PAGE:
Making my business run independently of me. Month end..all hell breaks loose

Fighting-fur-sealsI have committed myself to the goal of setting up my business so that it runs independently of me. Unless your business can operate without you, it becomes a job, perhaps a lifestyle (desirable or otherwise), but not a saleable asset. In this month’s progress update I have to report – it’s not easy.  But I have five tips to help you create an independent business that you can sell one day – and survive the chaos on the way through.

Life is a flow: the flow of events over time, the flow of a business, and the flow of people’s personal lives. And each of these area impacts on all the others. Around 600 years ago a English poet called John Donne wrote ‘No man is an island’. Whatever happens to the people around us, says Donne, in effect happens to us too because we are all connected. I’d have to say that this month showed me the truth of that big time.

When my business and personal life is in flow everything just works and seems effortless. No bump is too big, everything is surmountable, everyone works together and it just happens.

The period of life I am currently experiencing is the opposite. It’s all about chaos rather than flow. In attempting to remove myself from the processes and ensure everyone follows their responsibilities and pulls together to assist me, the very reverse has occurred.

Tempers have become frayed, relationships have soured, and issues we have not encountered for a long time have arisen.

The nature of my business has one particular feature that militates against flow. We deal with many clients in a wide variety of businesses and industry sectors, so there are always at least two clients with fairly major issues at any given time. Our commitment to our clients is that we will do everything we can to assist. This can threaten to interrupt our internal processes and generate a certain amount of upheaval as we pull out the stops to help our clients through their difficult patch.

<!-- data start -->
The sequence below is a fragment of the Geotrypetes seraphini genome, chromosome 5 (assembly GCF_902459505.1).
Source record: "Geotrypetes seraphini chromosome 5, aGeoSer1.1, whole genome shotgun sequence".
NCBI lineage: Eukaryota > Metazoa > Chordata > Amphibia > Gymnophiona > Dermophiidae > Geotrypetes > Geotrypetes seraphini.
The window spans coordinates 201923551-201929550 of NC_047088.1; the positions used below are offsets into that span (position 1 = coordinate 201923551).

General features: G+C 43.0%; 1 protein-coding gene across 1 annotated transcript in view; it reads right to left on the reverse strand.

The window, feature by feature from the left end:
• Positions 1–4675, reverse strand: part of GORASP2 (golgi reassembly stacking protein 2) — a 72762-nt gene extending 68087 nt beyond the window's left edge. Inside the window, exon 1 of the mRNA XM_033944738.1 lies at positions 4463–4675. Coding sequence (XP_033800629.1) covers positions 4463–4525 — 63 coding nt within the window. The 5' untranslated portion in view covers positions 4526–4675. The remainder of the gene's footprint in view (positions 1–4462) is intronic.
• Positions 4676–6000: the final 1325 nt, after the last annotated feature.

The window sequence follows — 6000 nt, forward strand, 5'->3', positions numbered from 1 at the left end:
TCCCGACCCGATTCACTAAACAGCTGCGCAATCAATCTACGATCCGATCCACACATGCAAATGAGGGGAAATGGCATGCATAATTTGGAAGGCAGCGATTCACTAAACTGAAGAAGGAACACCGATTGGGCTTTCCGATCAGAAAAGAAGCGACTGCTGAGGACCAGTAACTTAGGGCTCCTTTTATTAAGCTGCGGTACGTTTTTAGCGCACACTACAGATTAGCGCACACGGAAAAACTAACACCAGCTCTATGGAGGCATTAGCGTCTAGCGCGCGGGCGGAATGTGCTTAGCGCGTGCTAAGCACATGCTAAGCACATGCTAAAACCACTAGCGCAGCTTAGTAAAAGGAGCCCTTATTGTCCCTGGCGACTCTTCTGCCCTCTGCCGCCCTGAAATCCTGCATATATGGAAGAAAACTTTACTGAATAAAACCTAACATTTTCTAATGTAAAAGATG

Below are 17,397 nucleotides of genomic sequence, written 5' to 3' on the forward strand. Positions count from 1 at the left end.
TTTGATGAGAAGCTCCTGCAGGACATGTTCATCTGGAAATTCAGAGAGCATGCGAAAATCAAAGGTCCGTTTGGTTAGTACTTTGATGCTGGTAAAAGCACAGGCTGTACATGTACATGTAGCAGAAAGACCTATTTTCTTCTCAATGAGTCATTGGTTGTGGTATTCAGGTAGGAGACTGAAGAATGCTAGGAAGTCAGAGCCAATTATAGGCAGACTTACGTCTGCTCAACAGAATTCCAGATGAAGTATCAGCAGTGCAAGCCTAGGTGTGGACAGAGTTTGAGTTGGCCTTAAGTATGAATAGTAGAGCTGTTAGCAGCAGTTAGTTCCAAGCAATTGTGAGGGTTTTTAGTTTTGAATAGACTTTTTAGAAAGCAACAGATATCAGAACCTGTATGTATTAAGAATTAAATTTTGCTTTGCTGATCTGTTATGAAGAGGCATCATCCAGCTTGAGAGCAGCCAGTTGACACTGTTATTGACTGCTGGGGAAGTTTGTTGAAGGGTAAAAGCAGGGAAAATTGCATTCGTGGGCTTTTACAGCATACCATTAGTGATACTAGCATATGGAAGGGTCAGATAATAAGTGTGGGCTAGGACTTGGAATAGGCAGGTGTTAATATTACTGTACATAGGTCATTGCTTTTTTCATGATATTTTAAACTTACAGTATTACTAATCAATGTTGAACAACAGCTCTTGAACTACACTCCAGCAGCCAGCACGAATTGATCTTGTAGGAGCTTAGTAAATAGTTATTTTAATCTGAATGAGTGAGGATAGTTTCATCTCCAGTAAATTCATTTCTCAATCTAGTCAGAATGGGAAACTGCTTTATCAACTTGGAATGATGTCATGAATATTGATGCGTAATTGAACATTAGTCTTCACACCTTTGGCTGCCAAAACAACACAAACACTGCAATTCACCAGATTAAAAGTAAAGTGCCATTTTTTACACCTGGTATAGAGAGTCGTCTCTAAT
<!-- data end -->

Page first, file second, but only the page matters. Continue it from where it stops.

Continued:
The combination of a business that inevitably operates under a degree of pressure coping with one-off unpredictable crises, my program of working towards removing myself from the middle of communications, (plus a few personal issues happening at present) and you get &%#&#&%$$& – in spades.

So now to sort it out. In order to move forward, I have to take two steps back.

Processes and training for the unpredictable

I have been following the enquiries into the management of the great bushfires that swept through Victoria and Tasmania. Bushfire management by definition is conducted through periods of chaos, high emotion and lack of predictability as to the likely flow of events. The idea of the reviews is to devise systems and processes and train people to manage through these situations.